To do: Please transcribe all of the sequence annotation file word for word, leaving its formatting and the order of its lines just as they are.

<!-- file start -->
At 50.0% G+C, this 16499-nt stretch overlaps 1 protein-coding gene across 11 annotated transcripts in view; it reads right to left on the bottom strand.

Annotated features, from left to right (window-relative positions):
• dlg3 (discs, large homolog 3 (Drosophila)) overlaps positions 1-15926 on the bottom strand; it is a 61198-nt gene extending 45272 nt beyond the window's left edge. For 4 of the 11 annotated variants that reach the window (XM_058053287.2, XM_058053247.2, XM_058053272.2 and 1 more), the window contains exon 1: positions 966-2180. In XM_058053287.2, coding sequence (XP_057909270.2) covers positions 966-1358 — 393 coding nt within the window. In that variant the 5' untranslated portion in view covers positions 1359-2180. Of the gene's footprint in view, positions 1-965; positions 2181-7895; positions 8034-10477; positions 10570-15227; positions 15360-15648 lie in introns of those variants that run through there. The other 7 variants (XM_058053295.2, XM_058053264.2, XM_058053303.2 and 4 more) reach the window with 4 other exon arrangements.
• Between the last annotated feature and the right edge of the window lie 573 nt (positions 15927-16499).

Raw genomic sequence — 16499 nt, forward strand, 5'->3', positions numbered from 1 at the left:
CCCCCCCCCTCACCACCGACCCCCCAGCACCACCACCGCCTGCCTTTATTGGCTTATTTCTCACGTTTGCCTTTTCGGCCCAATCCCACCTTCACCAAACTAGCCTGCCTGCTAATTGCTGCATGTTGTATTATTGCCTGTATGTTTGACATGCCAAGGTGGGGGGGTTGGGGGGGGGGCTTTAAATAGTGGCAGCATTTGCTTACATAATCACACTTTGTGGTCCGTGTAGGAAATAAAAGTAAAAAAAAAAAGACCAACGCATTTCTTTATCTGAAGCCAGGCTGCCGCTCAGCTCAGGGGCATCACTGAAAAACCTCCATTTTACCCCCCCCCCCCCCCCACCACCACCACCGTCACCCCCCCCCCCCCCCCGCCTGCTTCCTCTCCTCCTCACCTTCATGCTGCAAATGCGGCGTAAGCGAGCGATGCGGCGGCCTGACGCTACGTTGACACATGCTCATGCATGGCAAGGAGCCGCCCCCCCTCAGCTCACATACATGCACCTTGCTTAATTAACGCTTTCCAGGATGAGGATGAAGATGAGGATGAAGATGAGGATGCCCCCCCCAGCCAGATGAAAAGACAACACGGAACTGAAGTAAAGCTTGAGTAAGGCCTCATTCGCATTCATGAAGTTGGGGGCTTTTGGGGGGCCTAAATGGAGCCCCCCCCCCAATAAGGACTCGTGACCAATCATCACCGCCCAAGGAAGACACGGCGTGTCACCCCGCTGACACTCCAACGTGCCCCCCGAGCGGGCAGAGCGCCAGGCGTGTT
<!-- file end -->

At 50.0% G+C, this 16499-nt stretch overlaps 1 protein-coding gene across 11 annotated transcripts in view; it reads right to left on the bottom strand.

Annotated features, from left to right (window-relative positions):
• dlg3 (discs, large homolog 3 (Drosophila)) overlaps positions 1-15926 on the bottom strand; it is a 61198-nt gene extending 45272 nt beyond the window's left edge. For 4 of the 11 annotated variants that reach the window (XM_058053287.2, XM_058053247.2, XM_058053272.2 and 1 more), the window contains exon 1: positions 966-2180. In XM_058053287.2, coding sequence (XP_057909270.2) covers positions 966-1358 — 393 coding nt within the window. In that variant the 5' untranslated portion in view covers positions 1359-2180. Of the gene's footprint in view, positions 1-965; positions 2181-7895; positions 8034-10477; positions 10570-15227; positions 15360-15648 lie in introns of those variants that run through there. The other 7 variants (XM_058053295.2, XM_058053264.2, XM_058053303.2 and 4 more) reach the window with 4 other exon arrangements.
• Between the last annotated feature and the right edge of the window lie 573 nt (positions 15927-16499).

Raw genomic sequence — 16499 nt, forward strand, 5'->3', positions numbered from 1 at the left:
CCCCCCCCCTCACCACCGACCCCCCAGCACCACCACCGCCTGCCTTTATTGGCTTATTTCTCACGTTTGCCTTTTCGGCCCAATCCCACCTTCACCAAACTAGCCTGCCTGCTAATTGCTGCATGTTGTATTATTGCCTGTATGTTTGACATGCCAAGGTGGGGGGGTTGGGGGGGGGGCTTTAAATAGTGGCAGCATTTGCTTACATAATCACACTTTGTGGTCCGTGTAGGAAATAAAAGTAAAAAAAAAAAGACCAACGCATTTCTTTATCTGAAGCCAGGCTGCCGCTCAGCTCAGGGGCATCACTGAAAAACCTCCATTTTACCCCCCCCCCCCCCCCACCACCACCACCGTCACCCCCCCCCCCCCCCCGCCTGCTTCCTCTCCTCCTCACCTTCATGCTGCAAATGCGGCGTAAGCGAGCGATGCGGCGGCCTGACGCTACGTTGACACATGCTCATGCATGGCAAGGAGCCGCCCCCCCTCAGCTCACATACATGCACCTTGCTTAATTAACGCTTTCCAGGATGAGGATGAAGATGAGGATGAAGATGAGGATGCCCCCCCCAGCCAGATGAAAAGACAACACGGAACTGAAGTAAAGCTTGAGTAAGGCCTCATTCGCATTCATGAAGTTGGGGGCTTTTGGGGGGCCTAAATGGAGCCCCCCCCCCAATAAGGACTCGTGACCAATCATCACCGCCCAAGGAAGACACGGCGTGTCACCCCGCTGACACTCCAACGTGCCCCCCGAGCGGGCAGAGCGCCAGGCGTGTT